The work of the Holy Spirit in the Eucharist


By Ella Johnson
Eucharistic Revival


Theologian Alister McGrath once identified the Holy Spirit’s role within Trinitarian theology as that of Cinderella. He said, “The other two sisters may have gone to the theological ball; but the Holy Spirit got left behind every time.”

Unfortunately, I think we tend to shortchange or even neglect the work of the Holy Spirit in our lives. Perhaps this is because we often depict the Holy Spirit with an image of a flame or bird, which appear to be far less relational than the images of the Father and Son. Yet the role that the Holy Spirit plays in our lives and, in particular, in the Eucharist, is extraordinarily powerful. Like all other liturgical acts, the Eucharist is undertaken, sustained and accomplished by God’s initiative, especially through the action of the Holy Spirit.

The 10th and final model of Kevin Irwin’s “Models of the Eucharist,” which this series of columns has been exploring, helps us to appreciate the role of the Holy Spirit in the Eucharist. Referring to the liturgical reform after Vatican II, Irwin writes, “Theologically, perhaps the single most important accomplishment of the addition of new Eucharistic Prayers was the inclusion of explicit prayers that invoke the power and action of the Holy Spirit in the celebration of the Eucharist.” The liturgical word for this plea for the Holy Spirit is epiclesis, from the Greek meaning “invocation.”


Before the liturgical reform, the Roman Canon, referred to today as Eucharistic Prayer I, did not and does not contain an explicit epiclesis. The three Eucharistic Prayers (II-IV), added to the Roman Rite in 1968, draw from a rich history of epiclesis prayers in ancient liturgies and are very clear about invoking the Holy Spirit. The words of invocation help us to consider more fully the eucharistic mystery we believe, celebrate and live.

The epiclesis that precedes the institution narrative in Eucharistic Prayer II, for example, reads:

Make holy, therefore, these gifts we pray,

by sending down your Spirit upon them like the dewfall,

so that they may become for us

the Body and + Blood of our Lord Jesus Christ.

In the same prayer, the words that follow the anamnesis (memorial sacrifice) make a plea to the Holy Spirit for the unity of the Church through our participation in the Eucharist:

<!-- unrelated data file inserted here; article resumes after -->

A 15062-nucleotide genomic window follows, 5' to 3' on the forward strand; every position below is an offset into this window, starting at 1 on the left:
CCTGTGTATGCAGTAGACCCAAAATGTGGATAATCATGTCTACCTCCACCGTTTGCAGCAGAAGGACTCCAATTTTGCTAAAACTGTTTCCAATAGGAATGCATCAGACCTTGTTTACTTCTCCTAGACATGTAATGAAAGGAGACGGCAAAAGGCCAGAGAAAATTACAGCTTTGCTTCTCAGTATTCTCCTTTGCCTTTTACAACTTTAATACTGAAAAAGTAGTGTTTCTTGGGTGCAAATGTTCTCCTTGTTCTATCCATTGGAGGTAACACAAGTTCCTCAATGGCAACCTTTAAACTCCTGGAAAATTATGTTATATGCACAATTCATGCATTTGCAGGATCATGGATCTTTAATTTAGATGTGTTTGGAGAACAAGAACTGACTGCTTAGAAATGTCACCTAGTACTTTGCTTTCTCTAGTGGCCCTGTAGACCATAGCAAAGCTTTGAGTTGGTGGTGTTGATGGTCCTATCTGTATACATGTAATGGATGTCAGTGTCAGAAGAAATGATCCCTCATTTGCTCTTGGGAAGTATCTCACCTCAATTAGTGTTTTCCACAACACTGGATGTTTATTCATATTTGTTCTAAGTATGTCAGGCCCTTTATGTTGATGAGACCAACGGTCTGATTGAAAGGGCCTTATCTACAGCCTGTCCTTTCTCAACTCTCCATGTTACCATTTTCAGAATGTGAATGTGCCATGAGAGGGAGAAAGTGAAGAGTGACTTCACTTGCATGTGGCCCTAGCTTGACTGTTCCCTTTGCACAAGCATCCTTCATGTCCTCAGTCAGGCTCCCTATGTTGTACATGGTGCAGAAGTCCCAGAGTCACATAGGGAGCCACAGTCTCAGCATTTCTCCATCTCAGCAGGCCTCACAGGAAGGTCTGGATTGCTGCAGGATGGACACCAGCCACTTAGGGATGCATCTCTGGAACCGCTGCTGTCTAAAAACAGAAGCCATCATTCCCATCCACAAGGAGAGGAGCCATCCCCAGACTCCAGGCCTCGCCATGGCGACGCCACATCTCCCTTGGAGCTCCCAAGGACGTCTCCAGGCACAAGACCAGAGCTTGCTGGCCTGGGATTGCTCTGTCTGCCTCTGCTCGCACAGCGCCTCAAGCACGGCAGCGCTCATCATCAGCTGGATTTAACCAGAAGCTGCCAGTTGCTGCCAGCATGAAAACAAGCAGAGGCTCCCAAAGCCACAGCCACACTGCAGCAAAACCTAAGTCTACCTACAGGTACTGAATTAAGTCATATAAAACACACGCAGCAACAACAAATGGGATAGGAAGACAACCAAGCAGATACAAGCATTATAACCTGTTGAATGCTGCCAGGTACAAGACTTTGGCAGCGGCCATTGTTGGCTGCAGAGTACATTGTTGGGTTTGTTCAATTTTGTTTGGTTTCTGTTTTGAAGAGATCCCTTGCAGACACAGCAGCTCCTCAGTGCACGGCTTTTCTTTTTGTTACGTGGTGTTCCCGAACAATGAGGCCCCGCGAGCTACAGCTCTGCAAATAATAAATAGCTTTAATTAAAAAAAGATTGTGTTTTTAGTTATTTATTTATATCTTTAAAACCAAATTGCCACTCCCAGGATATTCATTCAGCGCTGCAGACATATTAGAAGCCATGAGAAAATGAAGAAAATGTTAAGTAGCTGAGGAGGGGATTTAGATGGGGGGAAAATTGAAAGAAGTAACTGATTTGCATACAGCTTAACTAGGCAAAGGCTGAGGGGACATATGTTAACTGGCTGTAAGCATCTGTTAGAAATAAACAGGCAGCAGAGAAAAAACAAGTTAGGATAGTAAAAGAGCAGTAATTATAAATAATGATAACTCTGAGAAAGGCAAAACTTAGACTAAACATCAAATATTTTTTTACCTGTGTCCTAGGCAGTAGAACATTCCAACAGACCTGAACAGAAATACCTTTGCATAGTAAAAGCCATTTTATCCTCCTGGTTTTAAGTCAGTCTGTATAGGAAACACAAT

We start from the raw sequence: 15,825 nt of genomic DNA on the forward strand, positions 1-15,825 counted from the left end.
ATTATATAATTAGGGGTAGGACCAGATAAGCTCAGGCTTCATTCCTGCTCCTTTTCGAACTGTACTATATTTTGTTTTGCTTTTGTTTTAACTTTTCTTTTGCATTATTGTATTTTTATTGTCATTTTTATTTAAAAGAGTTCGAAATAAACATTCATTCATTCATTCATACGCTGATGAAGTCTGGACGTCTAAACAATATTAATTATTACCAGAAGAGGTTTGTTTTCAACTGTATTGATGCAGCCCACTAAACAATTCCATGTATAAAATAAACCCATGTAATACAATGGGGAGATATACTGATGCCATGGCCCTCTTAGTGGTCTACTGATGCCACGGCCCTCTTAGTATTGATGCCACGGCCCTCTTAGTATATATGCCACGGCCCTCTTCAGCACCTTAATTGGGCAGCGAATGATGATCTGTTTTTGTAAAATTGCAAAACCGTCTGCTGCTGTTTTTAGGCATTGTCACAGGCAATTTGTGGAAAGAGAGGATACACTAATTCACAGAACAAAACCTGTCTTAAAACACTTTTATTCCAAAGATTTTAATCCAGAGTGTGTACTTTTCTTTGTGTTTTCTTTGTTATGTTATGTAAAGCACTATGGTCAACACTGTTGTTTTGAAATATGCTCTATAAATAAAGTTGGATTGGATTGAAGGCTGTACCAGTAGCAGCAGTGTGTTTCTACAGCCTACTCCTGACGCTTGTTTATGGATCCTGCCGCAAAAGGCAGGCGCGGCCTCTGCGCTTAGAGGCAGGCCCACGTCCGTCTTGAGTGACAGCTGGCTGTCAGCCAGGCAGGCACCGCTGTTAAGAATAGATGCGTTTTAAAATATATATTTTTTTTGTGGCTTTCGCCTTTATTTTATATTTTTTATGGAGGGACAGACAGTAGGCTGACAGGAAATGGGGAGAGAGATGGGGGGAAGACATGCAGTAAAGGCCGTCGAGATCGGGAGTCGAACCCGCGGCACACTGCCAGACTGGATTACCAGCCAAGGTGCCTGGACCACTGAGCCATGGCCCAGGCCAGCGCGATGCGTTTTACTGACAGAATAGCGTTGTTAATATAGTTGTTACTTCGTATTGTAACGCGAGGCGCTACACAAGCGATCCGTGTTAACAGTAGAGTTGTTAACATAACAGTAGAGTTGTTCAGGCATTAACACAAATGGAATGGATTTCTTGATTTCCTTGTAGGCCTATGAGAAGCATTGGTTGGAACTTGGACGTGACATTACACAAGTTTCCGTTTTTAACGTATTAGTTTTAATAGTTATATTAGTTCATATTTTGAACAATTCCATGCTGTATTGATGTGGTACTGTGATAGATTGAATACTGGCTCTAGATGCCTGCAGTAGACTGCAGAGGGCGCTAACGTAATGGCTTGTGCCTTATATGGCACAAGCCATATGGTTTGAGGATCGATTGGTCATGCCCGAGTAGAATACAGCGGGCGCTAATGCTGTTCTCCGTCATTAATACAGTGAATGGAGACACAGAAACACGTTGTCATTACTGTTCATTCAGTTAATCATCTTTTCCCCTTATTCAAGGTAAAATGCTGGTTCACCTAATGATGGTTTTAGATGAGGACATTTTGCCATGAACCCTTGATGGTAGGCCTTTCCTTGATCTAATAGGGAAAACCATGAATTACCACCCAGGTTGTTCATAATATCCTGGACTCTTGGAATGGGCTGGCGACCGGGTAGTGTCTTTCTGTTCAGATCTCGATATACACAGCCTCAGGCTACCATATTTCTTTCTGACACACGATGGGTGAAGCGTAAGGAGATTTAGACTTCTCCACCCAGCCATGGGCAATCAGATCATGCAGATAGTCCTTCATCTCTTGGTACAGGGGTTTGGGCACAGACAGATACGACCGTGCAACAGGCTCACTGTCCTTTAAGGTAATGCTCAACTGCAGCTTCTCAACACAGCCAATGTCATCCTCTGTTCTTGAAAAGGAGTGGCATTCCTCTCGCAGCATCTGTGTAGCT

Humbly we pray

that, by partaking of the Body and Blood of Christ,

we may be gathered into one by the Holy Spirit.

The third Eucharistic prayer is a bit fuller, emphasizing the importance of Jesus’ command at the Last Supper, “Do this in memory of me:”

Therefore, O Lord, we humbly implore you:

by the same Spirit graciously make holy

these gifts which we have brought to you for consecration,

that they may become the Body and + Blood

of your Son our Lord Jesus Christ

at whose command we celebrate these mysteries.

Again, following the anamnesis, the Eucharistic Prayer continues by stressing the unity of the Church, this time by referring to Ephesians 4:4 — “there is one body and one spirit:”

Grant that we, who are nourished

by the Body and Blood of your Son

and filled with his Holy Spirit,

may become one body, one spirit in Christ.

Eucharistic Prayer IV is perhaps the most complete in regard to its theology of the Holy Spirit. Just before the first epiclesis it quotes 2 Corinthians 5:15:

And that we might live no longer for ourselves

but for him who died and rose again for us,

he sent the Holy Spirit from you, Father,

as his first fruits for those who believe,

So that, bringing to perfection his work in the world,

He might sanctify creation to the full.

The prayer continues in the customary way, invoking the Spirit upon the gifts of bread and wine:

Therefore, O Lord, we pray:

May this same Holy Spirit

graciously sanctify these offerings

that they may become

The Body + and Blood of our Lord Jesus Christ

for the celebration of this great mystery,

which he himself left us

as an eternal covenant.

The prayer combines the reference to the transformation of the gifts with the reference to the transformation of our lives, showing how both rely on the action of the Holy Spirit.

Look, O Lord, upon the Sacrifice

which you yourself have provided for your Church,

and grant in your loving kindness

to all who partake of this one Bread and one Chalice

that, gathered into one body by the Holy Spirit,

they may truly become a living sacrifice in Christ

to the praise of your glory.

This text also underscores the importance of the Holy Spirit’s work of leading us into the covenant renewal in Jesus Christ. With a reference to  Romans 12:1 — “present your bodies as a living sacrifice” — it highlights the way Christ’s sacrifice is renewed both through the Eucharist and by our living that same sacrifice in our daily lives.

The powerful role of the Holy Spirit is clearly asserted in the lex orandi (law of prayer) in the current Eucharistic Prayers of the Roman Rite. By praying these with meaning and intention, may the Holy Spirit influence our lex credendi (law of belief) and truly unite and renew us in our lex vivendi (law of living). In other words, may the Holy Spirit open us in ever deeper ways to the mystery which we believe, celebrate and live!

(Ella Johnson, PhD, is an associate professor in the theology department of St. Ambrose University in Davenport.)

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